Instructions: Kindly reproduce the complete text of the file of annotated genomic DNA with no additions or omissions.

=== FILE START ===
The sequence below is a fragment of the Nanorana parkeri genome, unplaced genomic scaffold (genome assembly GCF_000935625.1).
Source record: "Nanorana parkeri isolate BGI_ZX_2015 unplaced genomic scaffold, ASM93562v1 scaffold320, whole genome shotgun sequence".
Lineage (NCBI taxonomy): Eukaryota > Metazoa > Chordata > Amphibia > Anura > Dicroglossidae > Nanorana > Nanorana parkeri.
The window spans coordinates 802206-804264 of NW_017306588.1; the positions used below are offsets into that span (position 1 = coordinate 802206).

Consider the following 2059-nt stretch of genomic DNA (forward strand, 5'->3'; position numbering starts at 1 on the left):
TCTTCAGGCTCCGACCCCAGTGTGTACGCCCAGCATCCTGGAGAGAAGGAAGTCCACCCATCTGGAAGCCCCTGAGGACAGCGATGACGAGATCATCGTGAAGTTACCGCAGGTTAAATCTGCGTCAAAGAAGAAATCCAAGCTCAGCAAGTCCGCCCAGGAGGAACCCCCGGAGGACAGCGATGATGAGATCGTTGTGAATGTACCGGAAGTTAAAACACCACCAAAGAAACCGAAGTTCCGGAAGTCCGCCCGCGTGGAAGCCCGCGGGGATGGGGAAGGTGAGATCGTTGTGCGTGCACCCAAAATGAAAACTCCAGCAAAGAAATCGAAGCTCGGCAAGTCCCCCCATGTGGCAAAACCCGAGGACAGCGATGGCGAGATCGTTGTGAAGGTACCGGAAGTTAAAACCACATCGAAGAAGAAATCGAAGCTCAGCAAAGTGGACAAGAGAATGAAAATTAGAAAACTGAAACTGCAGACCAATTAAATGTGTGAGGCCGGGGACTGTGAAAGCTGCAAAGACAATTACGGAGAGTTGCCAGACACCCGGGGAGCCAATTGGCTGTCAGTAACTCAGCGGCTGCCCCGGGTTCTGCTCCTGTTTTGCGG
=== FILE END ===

The sequence below is a fragment of the Nanorana parkeri genome, unplaced genomic scaffold (genome assembly GCF_000935625.1).
Source record: "Nanorana parkeri isolate BGI_ZX_2015 unplaced genomic scaffold, ASM93562v1 scaffold320, whole genome shotgun sequence".
Lineage (NCBI taxonomy): Eukaryota > Metazoa > Chordata > Amphibia > Anura > Dicroglossidae > Nanorana > Nanorana parkeri.
The window spans coordinates 802206-804264 of NW_017306588.1; the positions used below are offsets into that span (position 1 = coordinate 802206).

Consider the following 2059-nt stretch of genomic DNA (forward strand, 5'->3'; position numbering starts at 1 on the left):
TCTTCAGGCTCCGACCCCAGTGTGTACGCCCAGCATCCTGGAGAGAAGGAAGTCCACCCATCTGGAAGCCCCTGAGGACAGCGATGACGAGATCATCGTGAAGTTACCGCAGGTTAAATCTGCGTCAAAGAAGAAATCCAAGCTCAGCAAGTCCGCCCAGGAGGAACCCCCGGAGGACAGCGATGATGAGATCGTTGTGAATGTACCGGAAGTTAAAACACCACCAAAGAAACCGAAGTTCCGGAAGTCCGCCCGCGTGGAAGCCCGCGGGGATGGGGAAGGTGAGATCGTTGTGCGTGCACCCAAAATGAAAACTCCAGCAAAGAAATCGAAGCTCGGCAAGTCCCCCCATGTGGCAAAACCCGAGGACAGCGATGGCGAGATCGTTGTGAAGGTACCGGAAGTTAAAACCACATCGAAGAAGAAATCGAAGCTCAGCAAAGTGGACAAGAGAATGAAAATTAGAAAACTGAAACTGCAGACCAATTAAATGTGTGAGGCCGGGGACTGTGAAAGCTGCAAAGACAATTACGGAGAGTTGCCAGACACCCGGGGAGCCAATTGGCTGTCAGTAACTCAGCGGCTGCCCCGGGTTCTGCTCCTGTTTTGCGG